Cleaning up China’s food safety system

Polluted soil and water is China’s biggest challenge, says food safety pioneer Liu Xiumei, in the country’s campaign to move on from its well-publicized scandals.

Liu Xiumei
Liu Xiumei

Food is a source of great joy in China. Massive dinners with roast duck, juicy pork and vibrant vegetable dishes, extravagantly prepared fish, endless bowls of spicy noodles and steaming pots of rice are essential to large family gatherings, social occasions and for successfully sealing business deals. Everyday meals are slightly less tempered though no less central to family life.

Yet there is also a bit of cynicism as consumers approach their rice bowls and steamed buns after year upon year of various food scandals. For example, the powdered milk industry is still recovering from the 2008 melamine scandal, when processors tried to artificially boost protein content in powdered milk and baby formula by lacing products with the chemical additive melamine, leading to thousands falling ill and the deaths of several babies. Other scandals have included fake and adulterated meat and the illegal recycling of “gutter” oil. In addition, soil and irrigation water contaminated with heavy metals and pesticide residue have caused scares over cadmium in rice, chemical-saturated bean sprouts and countless other concerns over fruit and produce.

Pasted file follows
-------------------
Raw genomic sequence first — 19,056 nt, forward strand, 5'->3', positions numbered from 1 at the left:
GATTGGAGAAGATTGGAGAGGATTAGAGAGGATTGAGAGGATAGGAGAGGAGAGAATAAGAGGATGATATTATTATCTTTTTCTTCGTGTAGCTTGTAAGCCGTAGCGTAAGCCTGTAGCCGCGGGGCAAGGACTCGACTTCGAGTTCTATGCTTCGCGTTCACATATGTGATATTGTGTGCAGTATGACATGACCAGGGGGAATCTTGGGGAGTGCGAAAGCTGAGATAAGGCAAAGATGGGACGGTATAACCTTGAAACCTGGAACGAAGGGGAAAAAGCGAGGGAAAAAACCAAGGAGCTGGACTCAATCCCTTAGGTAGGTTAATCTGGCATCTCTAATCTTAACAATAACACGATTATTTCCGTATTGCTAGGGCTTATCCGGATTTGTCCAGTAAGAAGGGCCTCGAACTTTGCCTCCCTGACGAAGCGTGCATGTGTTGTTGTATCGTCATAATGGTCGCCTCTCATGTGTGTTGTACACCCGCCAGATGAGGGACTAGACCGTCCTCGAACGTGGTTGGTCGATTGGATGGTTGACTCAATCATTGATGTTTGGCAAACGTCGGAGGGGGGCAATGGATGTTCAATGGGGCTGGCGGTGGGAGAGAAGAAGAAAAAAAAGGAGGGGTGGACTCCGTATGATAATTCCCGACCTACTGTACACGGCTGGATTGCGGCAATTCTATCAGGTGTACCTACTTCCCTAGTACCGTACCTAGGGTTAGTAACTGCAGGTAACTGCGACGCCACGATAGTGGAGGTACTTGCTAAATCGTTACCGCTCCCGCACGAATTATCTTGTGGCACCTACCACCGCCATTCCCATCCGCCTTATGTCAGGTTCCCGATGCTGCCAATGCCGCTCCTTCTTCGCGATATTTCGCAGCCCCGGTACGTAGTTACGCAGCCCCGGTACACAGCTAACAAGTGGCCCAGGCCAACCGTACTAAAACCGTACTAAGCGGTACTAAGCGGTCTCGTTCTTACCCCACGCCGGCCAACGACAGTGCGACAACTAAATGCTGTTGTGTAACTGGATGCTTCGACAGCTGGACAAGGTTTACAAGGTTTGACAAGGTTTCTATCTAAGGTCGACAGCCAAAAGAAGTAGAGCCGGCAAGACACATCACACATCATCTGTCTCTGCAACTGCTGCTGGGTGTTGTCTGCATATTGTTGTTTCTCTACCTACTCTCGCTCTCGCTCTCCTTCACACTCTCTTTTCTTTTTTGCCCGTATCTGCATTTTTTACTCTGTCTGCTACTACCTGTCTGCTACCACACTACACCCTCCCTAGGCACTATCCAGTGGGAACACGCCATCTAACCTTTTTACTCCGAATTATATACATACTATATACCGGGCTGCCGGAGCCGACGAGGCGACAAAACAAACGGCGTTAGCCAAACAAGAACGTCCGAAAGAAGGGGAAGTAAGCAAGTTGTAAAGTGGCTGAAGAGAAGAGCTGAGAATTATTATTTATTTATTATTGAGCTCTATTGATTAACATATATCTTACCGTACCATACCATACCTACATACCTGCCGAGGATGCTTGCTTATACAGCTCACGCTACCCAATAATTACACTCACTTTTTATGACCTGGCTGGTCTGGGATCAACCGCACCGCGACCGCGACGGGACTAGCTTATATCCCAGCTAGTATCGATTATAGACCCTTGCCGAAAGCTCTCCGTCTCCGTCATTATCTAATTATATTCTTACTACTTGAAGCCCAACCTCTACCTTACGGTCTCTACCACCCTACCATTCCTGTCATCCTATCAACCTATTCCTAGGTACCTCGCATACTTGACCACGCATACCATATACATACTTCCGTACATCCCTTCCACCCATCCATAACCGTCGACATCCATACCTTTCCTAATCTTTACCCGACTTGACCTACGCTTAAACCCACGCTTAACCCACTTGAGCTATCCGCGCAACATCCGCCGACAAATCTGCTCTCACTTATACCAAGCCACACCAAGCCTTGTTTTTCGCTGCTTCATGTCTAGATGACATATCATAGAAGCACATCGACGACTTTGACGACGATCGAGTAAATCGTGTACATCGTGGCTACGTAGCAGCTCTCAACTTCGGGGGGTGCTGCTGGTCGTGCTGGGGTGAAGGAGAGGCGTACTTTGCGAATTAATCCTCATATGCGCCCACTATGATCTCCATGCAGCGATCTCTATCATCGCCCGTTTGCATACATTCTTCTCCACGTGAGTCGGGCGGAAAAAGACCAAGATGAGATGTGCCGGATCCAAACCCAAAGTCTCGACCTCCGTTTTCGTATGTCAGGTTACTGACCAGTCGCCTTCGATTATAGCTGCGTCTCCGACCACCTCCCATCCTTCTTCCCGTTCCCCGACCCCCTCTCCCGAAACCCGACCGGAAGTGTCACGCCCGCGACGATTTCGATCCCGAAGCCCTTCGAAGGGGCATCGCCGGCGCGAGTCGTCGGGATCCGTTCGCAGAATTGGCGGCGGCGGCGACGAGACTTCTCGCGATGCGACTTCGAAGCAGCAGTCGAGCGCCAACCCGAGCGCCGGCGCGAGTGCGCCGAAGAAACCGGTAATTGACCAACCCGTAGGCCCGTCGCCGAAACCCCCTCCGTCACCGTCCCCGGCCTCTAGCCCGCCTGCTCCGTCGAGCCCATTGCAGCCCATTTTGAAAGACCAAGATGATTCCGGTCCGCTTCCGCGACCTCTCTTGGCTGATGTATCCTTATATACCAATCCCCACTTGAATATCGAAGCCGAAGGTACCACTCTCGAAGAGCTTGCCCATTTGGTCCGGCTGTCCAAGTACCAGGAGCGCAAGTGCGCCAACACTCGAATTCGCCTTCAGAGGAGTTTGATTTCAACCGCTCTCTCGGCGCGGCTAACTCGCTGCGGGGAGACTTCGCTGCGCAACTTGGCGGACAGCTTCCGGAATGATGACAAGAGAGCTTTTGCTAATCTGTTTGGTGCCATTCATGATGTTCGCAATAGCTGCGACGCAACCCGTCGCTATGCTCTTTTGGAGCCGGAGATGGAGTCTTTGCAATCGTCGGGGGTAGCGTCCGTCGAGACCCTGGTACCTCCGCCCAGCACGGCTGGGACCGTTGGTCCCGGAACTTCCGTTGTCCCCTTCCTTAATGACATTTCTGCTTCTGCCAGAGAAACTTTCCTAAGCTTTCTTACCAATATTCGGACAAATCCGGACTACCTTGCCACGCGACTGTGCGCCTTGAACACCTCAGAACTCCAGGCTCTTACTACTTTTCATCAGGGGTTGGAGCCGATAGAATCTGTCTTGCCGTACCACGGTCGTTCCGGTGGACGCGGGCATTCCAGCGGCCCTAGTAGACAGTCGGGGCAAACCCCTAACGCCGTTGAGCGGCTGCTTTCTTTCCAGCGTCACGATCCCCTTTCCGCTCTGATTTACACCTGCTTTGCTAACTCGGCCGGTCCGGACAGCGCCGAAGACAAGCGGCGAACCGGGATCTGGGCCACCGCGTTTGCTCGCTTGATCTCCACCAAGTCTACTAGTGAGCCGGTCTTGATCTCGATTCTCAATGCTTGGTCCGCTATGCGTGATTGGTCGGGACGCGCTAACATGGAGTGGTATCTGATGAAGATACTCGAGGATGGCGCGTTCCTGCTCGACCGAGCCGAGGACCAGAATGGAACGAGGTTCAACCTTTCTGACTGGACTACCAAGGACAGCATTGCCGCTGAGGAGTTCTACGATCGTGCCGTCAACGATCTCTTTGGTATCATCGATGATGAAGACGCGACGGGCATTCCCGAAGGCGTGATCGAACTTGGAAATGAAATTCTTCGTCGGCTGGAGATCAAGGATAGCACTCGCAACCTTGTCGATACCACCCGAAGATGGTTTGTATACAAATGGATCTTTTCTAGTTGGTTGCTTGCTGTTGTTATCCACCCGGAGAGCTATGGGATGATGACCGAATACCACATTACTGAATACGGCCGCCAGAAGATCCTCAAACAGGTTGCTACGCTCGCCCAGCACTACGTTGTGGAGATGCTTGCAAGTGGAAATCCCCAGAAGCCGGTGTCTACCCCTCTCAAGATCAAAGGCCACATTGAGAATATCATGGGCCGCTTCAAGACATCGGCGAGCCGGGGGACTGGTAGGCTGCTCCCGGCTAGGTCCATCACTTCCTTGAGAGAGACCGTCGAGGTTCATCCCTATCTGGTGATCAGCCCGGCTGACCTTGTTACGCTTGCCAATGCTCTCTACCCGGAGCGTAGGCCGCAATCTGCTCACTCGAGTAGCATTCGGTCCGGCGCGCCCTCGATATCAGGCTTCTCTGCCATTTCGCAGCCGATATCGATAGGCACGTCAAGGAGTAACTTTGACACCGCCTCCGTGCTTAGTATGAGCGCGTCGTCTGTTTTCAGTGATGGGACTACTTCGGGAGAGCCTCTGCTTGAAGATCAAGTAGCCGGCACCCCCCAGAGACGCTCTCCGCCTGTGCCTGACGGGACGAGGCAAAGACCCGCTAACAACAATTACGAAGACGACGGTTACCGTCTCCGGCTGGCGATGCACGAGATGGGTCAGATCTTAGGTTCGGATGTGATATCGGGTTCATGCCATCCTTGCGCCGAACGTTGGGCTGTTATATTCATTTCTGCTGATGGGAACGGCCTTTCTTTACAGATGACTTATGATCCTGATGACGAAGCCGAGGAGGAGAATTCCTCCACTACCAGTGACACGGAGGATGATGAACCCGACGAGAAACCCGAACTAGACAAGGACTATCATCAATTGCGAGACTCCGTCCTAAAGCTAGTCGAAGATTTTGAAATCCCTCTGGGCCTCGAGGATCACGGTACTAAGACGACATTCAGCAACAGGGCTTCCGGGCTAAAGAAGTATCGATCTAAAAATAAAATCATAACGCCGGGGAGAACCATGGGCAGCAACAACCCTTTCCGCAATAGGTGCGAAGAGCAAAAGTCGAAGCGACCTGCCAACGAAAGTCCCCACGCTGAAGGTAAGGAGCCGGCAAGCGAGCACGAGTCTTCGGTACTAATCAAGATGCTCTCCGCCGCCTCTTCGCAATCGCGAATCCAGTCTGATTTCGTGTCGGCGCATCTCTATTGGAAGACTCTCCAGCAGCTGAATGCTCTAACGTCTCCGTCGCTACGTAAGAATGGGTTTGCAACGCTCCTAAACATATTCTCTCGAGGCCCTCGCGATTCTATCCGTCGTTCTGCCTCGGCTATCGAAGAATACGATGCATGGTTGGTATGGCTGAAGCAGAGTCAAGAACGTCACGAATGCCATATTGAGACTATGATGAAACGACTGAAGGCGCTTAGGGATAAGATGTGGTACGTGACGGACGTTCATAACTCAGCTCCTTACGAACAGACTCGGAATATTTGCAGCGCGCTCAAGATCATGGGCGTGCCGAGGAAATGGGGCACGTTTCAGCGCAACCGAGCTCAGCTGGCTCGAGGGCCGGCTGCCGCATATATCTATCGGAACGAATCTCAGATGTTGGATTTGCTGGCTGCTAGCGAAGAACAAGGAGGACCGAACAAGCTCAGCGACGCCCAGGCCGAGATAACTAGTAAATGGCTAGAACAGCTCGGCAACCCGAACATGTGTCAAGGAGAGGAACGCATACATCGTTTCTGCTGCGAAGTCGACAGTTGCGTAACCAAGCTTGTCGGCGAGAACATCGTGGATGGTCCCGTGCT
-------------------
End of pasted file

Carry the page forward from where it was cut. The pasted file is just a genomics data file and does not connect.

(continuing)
We need to put public health first and then the health of the food industry. Right now it is the opposite.”
—Liu Xiumei

For China, according to Liu Xiumei, a scientific advisor at the China National Center for Food Safety Risk Assessment, the task ahead is daunting and could still take some time.